13. I’m a WWII author and researcher. We have been reading X-files of the buried unknowns in the Tunis American WWII Cemetery. We have a number of these that are probably HMS Rohna missing in action, as they were found offshore or on the beaches in the area. One is particularly interesting and has a chance at identification. He was wearing three articles of clothing with the laundry Mark R-4606. This is unusual because most veterans had been through combat and wore clothing originally not theirs and with varying laundry marks. This man was likely very new. We know where he is buried in Tunis but have not found his name and ASN in the list of casualties.

  14. Thank you for the information and eyewitness accounts. My uncle, Joseph T. Conroy, perished on the Rohna at 20 years old. His body was never recovered, but there is a memorial in his honor which includes his brothers who also served during WWII, in Hackettstown, NJ. There are bricks memorializing them under a statue with a poem written by my cousin Gerard Geiger, “Ode to a Jerseyman.”.

  15. Hi, I’ve recently found out that my Uncle William M Fairhurst was aboard the Rohna. He was a US Army Private from Pennsylvania and was listed as Missing in Action on 11/27/1943. While I never met him, my mom remembers him fondly. I know it’s a long shot but I f anyone has any information or heard any stories about him, I’d be very interested to hear them.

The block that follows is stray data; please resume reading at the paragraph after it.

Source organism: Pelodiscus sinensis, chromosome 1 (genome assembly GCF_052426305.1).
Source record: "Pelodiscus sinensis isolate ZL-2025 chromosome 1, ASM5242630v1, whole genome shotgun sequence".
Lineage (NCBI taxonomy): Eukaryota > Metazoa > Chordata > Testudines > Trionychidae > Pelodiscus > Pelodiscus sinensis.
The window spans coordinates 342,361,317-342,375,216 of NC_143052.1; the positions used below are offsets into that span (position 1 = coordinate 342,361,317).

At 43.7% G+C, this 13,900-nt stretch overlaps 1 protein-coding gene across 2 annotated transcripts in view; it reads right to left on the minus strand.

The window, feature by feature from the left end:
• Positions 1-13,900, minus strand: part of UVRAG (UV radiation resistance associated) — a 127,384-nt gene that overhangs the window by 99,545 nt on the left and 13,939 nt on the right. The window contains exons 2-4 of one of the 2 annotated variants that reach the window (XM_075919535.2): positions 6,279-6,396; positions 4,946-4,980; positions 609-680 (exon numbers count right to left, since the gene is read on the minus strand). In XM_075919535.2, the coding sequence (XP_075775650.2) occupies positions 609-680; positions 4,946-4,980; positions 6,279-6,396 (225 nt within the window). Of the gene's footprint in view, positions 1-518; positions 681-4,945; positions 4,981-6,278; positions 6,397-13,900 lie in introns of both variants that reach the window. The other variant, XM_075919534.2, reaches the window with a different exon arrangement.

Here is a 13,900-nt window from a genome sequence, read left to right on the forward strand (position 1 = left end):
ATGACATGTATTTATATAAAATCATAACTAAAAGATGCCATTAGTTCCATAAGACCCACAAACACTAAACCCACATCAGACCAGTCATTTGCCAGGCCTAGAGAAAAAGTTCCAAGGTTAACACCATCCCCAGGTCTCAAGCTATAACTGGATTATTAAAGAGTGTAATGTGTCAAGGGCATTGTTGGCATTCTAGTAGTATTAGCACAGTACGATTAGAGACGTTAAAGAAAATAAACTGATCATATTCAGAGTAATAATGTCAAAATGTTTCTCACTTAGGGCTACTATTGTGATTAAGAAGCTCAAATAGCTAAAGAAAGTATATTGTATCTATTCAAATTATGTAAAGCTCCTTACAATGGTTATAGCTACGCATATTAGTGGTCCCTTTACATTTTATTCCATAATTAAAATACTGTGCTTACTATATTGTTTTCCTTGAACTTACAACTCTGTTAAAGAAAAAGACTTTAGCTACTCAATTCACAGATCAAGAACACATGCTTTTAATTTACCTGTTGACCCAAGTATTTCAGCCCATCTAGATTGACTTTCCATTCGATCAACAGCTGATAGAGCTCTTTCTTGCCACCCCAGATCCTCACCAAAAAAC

Thanks, Jennifer

  16. Just read Veronica Woods story regarding her late father. My Grandfather was a gunner on board the Egra. Robert (bob) Watts, Maritime Regiment R.A. He served from 1941 to 1945, Egra was his fifth ship. I never got to know him he was killed in a building accident 1948. I have put together his movements, with the help of snippets like this story from Veronica. I too have two brass shell cases, do not know what ship they belong to.

    Many Thanks Jim Brown

  17. My Uncle Lawrence Lucasavicius was on this ship. We are just learning the story, and are saddened to know we never got to meet survivors. Our information was that Larry went down on a troop ship and all were lost. MY grandparents, mother and her siblings lived in denial till they passed away. Only one of his sisters is still living. From the date my grandmother received notification of his death in 1943 until 1958 she walked everyday to the Gardner, MA train station to meet Larry.

  18. My uncle George Sortwell was one of those who perished aboard the Rhona. He was a member of the 322nd Fighter Control Squadron, bound for Kunming China to be in the 14th A.F.
    He was a RADAR operator.

  19. hello,
    Is there anywhere a master list / manifest of those who perished in the sinking? That would include US troops and Red Cross personnel.